Jess
Apr 20, 2017
Publisher: Playdius Entertainment
Developer: Flying Oak Games
Review platform: Xbox One
Release date: Apr 20, 2017
Set in a captivating, neon world, NeuroVoider is a brilliantly addictive role-playing shooter game from Flying Oak Games. You play as a brain (Yes, a brain!) that is one of the last remaining humans left fighting evil, mechanical foes. Initially, you must choose between three robots to control: an agile speedy robot named Dash, a long-lasting stamina robot called Fortress, or a high-powered robot with devastating weapons named Rampage.

You also have your choice of supplementary perks that have a range of effects from healing to slowing time. One of the best parts of NeuroVoider is how well balanced each build is. No single build dominates the game, and you can make arguments for each perk or robot being the best way to go about the game. Another aspect that I loved about this title was the design. The bright colors, clever machines, and engaging soundtrack created a compelling story world that I wanted to return to again and again.



That said, NeuroVoider does have several serious issues. First, the wonderful balance in builds and perks is ruined by the lack of balance in level design. I found the levels themselves to be beautiful, but ridiculously simplistic and overly easy. Regardless, I honed my brain-robot skills and boosted my confidence...until I got hit with my first boss fight.

In any role-playing game built around periodic bosses, it is absolutely necessary to balance the difficulty of the boss with the rigor of the preceding level. Too easy and the player doesn’t feel as if they have accomplished anything. Too difficult and you alienate the player, frustrating them to the point they don’t want to return. In the case of NeuroVoider, what few skills you’ve built during the overly-easy levels seem useless in the overly hard, random boss fights that require good luck more than skill to overcome. This imbalance severely detracts from the replay value of the game and could alienate players that don’t have the stubbornness to push through the arbitrarily difficult boss fights.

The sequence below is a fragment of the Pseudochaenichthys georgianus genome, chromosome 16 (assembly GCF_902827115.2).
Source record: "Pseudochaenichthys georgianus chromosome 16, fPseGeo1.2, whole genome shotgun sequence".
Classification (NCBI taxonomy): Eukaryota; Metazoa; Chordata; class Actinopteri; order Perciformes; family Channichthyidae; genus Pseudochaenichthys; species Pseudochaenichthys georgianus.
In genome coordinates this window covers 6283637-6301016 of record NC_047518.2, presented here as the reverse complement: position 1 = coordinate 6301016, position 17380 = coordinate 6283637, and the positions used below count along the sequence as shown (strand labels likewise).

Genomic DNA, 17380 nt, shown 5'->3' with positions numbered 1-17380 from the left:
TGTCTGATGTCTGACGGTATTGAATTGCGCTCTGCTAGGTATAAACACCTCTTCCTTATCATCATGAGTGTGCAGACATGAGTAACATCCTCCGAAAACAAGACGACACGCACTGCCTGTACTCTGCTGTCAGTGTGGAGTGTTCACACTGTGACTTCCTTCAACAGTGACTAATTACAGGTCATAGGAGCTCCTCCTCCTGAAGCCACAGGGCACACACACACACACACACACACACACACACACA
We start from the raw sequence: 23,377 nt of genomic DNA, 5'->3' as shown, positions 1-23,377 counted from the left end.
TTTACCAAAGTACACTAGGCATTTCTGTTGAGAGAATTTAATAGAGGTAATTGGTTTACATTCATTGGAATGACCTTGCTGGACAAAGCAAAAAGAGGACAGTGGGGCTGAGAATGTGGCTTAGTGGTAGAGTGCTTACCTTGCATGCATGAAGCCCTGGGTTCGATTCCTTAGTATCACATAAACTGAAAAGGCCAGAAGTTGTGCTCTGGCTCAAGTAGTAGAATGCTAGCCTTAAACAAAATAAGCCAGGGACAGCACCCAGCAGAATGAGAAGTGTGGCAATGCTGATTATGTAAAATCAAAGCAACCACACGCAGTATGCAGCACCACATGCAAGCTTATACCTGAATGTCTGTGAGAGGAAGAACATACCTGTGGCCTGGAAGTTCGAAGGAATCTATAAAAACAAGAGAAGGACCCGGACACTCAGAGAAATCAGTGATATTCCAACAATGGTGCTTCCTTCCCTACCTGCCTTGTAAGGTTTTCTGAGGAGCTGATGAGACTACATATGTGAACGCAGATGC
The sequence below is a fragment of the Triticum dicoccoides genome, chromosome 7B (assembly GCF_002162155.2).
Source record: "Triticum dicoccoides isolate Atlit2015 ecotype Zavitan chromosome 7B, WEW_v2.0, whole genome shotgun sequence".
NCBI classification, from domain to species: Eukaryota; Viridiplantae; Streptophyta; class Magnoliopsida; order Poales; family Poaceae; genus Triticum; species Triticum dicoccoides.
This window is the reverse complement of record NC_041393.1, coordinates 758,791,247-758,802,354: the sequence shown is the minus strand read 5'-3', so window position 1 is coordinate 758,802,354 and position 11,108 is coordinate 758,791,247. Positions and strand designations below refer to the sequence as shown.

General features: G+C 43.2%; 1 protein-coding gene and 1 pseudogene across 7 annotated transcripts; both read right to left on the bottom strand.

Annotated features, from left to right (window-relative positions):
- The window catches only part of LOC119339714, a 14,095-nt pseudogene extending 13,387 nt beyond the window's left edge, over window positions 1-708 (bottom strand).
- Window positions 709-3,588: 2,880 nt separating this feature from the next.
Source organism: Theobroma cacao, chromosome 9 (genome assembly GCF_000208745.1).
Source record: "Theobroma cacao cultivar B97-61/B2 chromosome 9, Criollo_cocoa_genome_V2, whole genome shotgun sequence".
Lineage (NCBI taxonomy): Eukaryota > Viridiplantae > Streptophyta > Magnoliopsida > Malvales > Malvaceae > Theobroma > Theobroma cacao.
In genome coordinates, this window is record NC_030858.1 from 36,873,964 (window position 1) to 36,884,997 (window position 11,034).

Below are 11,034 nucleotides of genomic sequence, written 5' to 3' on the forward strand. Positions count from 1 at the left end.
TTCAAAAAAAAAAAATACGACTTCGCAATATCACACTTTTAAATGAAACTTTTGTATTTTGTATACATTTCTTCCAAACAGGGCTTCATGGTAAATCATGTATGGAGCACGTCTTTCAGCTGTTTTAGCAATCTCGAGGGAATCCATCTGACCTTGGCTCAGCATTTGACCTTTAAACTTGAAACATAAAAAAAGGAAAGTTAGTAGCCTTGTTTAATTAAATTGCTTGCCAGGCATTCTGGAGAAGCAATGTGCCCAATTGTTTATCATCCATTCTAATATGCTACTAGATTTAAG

Accessibility is another issue. Whereas NeuroVoider’s controls are simple, I don’t see them being easily remapped to accommodate players with disabilities. With no options for color overlays or sound cues either, the game is completely inaccessible to many gamers with disabilities who otherwise could enjoy a fun, beautiful shooter.



Summary

Overall, NeuroVoider is a good experience with great design, fun gameplay, but suffers from some balance and accessibility issues. It’s nothing that a post-launch patch can’t solve and maybe providing options to adjust the boss fights would serve the title well. If you’re looking for an interesting shooter along the lines of Enter the Gungeon, give this one a go.
Our score: 7.5/10

Good - A solid concept with wide appeal, good fun if you can look past the flaws.
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